Prevention and Self-Awareness: Medicine and Leadership Intertwine

By Tod Schimelpfenig

May 26, 2015

I once heard lightning expert Mary Ann Cooper, M.D. say that the primary risk factor in lightning danger is not the lightning itself; it's the inconvenience of risk mitigation, the unwillingness to change plans in the face of inopportune weather. I've heard altitude illness expert David Shlim, M.D. say that to prevent altitude illness, ambition and schedules must be tamed.


Be aware of weather conditions and time your travel to be away from high, exposed ridges or large bodies of water when you expect lightning to strike. Photo by Brad Christensen.

I've heard many an outdoor leader say that an unwillingness to acknowledge the irritation on your foot, to ask the group to stop while you check your feet, is a leading risk factor in foot blisters. Within the wilderness medicine theme of prevention is a link to self-awareness, a key leadership skill.

Lightning risk is managed by abandoning the desire for the summit, by changing the route or the schedule. We have to stop and wait, to change our plans. We get off the mountain or the lake, away from exposed and wet places.

Altitude illness is managed by stopping ascent if we experience symptoms and descending if those symptoms do not abate with rest. Hypoxia may be the physiological cause of altitude illness; ego, impatience, and schedules are contributing human causes. A common theme in severe altitude illness is ascending in the face of symptoms. Prevention may hinge on a willingness to acknowledge we are sick and a willingness to descend until we are well.


It's important to be aware of each group member's physical and mental status and to be willing to assess and change plans accordingly to prevent injuries. Photo by Mauricio Clauzet.

Abandoning goals and plans can be difficult. In the world of outdoor leaders and wilderness rescue, acknowledging we are tired, over-tasked and over worked, or that we need to give up some of our weight or attend to that hot spot on our feet can be difficult. After all, we pride ourselves on our fitness and skill. We need to be aware of these tendencies, willing to acknowledge our limits, and willing to stop and prevent the problem.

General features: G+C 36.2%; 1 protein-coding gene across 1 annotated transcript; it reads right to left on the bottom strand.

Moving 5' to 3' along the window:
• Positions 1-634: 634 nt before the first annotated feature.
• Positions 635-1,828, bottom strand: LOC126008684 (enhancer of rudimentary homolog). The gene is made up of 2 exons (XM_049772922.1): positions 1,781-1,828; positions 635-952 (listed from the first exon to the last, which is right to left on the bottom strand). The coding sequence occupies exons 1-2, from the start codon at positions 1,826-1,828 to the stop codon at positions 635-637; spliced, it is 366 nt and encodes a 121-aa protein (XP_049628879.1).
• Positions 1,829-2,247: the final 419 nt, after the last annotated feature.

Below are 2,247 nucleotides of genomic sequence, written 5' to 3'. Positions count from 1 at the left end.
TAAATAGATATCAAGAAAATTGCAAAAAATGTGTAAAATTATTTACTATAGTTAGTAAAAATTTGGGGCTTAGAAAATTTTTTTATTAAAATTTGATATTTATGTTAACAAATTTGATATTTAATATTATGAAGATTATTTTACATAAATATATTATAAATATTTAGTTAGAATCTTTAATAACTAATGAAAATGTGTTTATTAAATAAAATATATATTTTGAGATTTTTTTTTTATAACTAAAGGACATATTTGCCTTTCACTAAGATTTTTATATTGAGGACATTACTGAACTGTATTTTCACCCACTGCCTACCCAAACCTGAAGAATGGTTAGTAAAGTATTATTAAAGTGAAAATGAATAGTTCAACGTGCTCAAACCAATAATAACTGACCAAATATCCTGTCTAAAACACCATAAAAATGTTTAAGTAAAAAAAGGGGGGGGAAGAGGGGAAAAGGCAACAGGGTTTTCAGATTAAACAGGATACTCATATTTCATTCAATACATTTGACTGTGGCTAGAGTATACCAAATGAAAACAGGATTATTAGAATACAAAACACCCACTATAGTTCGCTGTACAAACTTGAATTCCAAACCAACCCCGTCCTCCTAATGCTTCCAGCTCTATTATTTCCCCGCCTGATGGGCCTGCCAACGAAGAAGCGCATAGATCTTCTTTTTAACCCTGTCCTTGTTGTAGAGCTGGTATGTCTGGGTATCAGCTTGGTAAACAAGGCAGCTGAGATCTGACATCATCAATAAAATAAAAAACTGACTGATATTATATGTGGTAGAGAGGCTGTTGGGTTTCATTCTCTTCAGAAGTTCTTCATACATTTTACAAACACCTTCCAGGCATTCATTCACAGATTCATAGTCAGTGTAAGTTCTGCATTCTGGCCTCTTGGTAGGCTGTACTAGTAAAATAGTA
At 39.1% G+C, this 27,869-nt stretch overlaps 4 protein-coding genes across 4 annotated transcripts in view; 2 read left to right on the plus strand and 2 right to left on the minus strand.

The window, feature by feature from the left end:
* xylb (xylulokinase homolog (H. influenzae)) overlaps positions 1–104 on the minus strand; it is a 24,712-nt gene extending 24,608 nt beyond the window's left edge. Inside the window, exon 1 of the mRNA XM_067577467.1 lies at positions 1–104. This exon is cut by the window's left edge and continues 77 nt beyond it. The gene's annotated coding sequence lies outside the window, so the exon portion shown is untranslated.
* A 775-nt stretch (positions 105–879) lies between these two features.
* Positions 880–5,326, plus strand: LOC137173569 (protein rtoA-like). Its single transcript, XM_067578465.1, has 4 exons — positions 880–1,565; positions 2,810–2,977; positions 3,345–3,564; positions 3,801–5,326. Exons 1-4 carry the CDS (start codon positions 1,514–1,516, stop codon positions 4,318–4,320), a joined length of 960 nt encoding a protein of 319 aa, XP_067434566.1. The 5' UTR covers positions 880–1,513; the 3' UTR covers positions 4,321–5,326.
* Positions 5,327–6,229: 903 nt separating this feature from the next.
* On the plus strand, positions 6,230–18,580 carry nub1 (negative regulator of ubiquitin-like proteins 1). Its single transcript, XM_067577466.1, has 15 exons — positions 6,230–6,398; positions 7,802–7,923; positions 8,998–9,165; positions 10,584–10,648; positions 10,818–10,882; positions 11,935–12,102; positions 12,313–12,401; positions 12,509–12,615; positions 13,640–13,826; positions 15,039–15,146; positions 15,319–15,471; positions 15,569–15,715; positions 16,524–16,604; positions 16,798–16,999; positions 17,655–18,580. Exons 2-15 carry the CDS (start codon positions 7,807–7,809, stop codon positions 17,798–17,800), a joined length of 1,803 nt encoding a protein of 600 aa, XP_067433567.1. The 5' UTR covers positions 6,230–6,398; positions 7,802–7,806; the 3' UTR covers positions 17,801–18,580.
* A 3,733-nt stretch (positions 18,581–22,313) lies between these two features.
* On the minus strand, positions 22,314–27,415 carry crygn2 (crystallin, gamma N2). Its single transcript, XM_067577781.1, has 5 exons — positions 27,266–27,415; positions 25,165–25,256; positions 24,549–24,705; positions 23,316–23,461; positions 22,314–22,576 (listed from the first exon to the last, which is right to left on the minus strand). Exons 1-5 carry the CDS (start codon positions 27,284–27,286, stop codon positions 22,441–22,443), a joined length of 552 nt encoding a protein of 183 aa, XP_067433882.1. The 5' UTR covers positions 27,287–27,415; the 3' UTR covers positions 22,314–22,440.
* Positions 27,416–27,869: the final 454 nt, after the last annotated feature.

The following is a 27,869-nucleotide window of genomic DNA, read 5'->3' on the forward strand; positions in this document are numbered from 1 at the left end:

Anyone who has treated dehydration, hypothermia, altitude illness, heat exhaustion, sunburn, snow blindness, blisters, wound infection, etc., knows that it is so much easier to prevent these problems in the first place. The skill of prevention is founded on knowledge of the cause. For example, the value of dry insulation and calories in preventing hypothermia, hydration in preventing dehydration, rest in the hot hours of the day in preventing heat illness, wide brim hats and sunscreen in preventing sunburn.

It is also founded on a sense of the human factors at play in every scenario and on the leadership skill of self-awareness—of monitoring how we feel and what emotions are driving our decisions. It is founded on having the strength to admit it's time to stop and intervene, to change plans, to abandon the short-term glory of the summit in the name of the long-term goal of going home with health and friendship intact.

Learn more on a NOLS Wilderness Medicine course.

Written By

Tod Schimelpfenig

As a NOLS Instructor since 1973 and a WEMT, volunteer EMT on ambulance and search and rescue squads since the 70s, Tod Schimelpfenig has extensive experience with wilderness risk management. He has used this valuable experience to conduct safety reviews as well as serve as the NOLS Risk Management Director for eight years, the NOLS Rocky Mountain Director for six years, and three years on the board of directors of the Wilderness Medical Society, where he received the WMS Warren Bowman Award for lifetime contribution to the field of wilderness medicine. Tod is the founder of the Wilderness Risk Manager’s Committee, has spoken at numerous conferences on pre-hospital and wilderness medicine, including the Australian National Conference on Risk Management in Outdoor Recreation, and has taught wilderness medicine around the world. He has written numerous articles on educational program, risk management and wilderness medicine topics, and currently reviews articles for the Journal of Wilderness and Environmental Medicine. Additionally, he is the author of NOLS Wilderness Medicine and co-author of Risk Management for Outdoor Leaders, as well as multiple articles regarding wilderness medicine. Tod is the retired curriculum director for NOLS Wilderness Medicine and is an active wilderness medicine instructor

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